The world of country music has lost two giants on September 12.
Don Wayne. Don Wayne was a superb songwriter, author of such songs as "Country Bumpkin," "It's Time to Pay the Fiddler" (both hits by Cal Smith), "The Belles of Southern Bell," and "Saginaw, Michigan," which he "co-wrote" with Bill Anderson. In Anderson's autobiography Whisperin' Bill he explained how he came to be listed as Wayne's co-author: Wayne was stuck on how to end the song, and Anderson suggested that he have the song's protagonist tell the greedy, snooty father of his love that there was gold to be had in Alaska. Wayne took Anderson's suggestion and finished the song -- then insisted that Anderson be credited as co-writer. Wayne was elected to the Songwriter's Hall of Fame in 1978.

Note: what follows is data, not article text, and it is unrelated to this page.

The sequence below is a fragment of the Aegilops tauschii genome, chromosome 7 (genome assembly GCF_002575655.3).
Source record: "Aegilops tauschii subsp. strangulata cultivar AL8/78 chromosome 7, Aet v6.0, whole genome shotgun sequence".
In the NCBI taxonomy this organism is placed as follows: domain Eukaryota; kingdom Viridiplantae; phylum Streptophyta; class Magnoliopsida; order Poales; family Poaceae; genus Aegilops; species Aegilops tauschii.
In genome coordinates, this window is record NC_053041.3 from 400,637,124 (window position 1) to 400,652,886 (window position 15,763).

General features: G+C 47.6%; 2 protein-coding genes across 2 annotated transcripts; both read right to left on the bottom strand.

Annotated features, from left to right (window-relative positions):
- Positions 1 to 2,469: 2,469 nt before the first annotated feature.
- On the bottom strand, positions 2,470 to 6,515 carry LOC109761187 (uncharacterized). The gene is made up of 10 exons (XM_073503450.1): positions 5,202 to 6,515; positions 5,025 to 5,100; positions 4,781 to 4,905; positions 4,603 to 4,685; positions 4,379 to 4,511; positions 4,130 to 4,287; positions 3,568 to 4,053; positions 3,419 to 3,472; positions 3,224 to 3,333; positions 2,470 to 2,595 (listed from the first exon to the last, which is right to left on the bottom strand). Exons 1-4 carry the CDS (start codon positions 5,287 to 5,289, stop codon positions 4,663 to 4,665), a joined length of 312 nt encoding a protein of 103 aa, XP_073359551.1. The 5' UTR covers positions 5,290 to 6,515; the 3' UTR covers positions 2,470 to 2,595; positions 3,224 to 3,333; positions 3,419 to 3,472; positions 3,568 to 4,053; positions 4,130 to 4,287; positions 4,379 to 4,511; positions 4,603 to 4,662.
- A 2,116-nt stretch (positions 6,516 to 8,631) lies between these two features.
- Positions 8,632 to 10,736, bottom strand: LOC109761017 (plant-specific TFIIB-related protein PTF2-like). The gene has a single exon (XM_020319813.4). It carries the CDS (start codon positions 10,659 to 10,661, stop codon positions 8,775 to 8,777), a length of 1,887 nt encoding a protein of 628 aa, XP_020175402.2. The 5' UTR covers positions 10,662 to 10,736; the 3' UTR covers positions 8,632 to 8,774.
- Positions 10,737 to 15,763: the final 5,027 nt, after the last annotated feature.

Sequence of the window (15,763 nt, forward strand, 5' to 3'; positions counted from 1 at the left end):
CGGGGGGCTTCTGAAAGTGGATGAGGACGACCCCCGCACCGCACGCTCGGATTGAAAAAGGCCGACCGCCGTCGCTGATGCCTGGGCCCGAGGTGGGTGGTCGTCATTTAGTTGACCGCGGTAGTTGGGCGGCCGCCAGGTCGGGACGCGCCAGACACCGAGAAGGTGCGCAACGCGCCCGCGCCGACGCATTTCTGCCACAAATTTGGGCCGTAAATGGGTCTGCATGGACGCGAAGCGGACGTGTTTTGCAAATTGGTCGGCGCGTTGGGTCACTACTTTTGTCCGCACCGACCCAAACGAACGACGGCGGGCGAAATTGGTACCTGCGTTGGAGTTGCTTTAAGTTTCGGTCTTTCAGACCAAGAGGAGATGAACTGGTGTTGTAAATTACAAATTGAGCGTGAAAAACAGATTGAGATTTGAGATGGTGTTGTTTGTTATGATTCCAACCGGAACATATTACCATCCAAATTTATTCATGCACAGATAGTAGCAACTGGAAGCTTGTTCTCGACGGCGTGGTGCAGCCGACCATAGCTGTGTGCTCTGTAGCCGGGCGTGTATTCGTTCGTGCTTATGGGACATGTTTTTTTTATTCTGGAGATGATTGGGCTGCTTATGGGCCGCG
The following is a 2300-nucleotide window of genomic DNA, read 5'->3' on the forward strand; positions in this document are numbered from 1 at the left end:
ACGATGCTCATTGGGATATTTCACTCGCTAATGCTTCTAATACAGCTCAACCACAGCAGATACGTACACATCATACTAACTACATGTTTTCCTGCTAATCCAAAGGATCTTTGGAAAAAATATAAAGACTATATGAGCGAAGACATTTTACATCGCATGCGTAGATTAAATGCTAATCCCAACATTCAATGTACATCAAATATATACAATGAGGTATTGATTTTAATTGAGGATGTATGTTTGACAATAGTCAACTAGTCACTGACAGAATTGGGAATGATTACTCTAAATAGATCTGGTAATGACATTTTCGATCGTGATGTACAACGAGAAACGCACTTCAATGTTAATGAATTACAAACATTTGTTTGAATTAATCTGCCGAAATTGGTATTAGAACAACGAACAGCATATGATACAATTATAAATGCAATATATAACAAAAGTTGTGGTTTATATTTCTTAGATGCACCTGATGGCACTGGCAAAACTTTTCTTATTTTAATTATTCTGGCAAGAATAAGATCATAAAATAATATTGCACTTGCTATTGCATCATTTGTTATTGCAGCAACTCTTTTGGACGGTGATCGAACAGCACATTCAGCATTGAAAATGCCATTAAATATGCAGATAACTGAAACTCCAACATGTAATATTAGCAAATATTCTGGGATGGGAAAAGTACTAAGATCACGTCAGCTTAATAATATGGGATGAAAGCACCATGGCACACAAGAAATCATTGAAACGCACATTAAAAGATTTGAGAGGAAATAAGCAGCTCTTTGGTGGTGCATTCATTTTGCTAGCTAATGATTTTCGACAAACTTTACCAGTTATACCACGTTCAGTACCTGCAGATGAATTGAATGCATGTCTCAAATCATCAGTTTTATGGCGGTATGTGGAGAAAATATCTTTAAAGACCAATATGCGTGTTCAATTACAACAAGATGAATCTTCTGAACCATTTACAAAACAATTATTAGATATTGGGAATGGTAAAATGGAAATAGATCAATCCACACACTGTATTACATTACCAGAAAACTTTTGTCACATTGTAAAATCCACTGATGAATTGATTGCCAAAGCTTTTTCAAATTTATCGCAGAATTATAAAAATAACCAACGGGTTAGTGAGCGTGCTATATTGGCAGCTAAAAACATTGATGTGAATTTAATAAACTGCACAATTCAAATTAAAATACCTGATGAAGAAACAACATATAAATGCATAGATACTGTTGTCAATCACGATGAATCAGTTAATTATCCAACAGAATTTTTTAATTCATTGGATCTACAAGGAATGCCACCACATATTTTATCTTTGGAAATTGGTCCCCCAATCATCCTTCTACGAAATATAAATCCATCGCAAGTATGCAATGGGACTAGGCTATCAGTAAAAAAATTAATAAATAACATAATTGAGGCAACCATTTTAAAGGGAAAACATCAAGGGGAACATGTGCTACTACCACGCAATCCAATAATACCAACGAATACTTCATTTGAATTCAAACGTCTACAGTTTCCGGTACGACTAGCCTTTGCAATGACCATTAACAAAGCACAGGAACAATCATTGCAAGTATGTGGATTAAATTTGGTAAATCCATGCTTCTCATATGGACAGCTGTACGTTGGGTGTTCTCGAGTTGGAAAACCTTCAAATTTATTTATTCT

Although no cause of death has yet been released, Wayne was hospitalized for some time and last week was placed in Hospice care. He was 78.
Wade Mainer. In a 1984 interview Jethro Burns called Wade Mainer a true pioneer of country music and suggested that Mainer belonged in the Hall of Fame. Mainer and his Mountaineers go back to the 1930s. He recorded with Zeke Morris, with his brother J.E. Mainer, and on his own. In 2007 a biography, Banjo on the Mountain: Wade Mainer's First Hundred Years (written by Dick Spottswood with Stephen Wade), was published by the University of Mississippi Press. He was considered the longest-living country performer ever. He passed away from congestive heart failure at his home in North Carolina.
Farewell to these two legendary gentlemen of country music.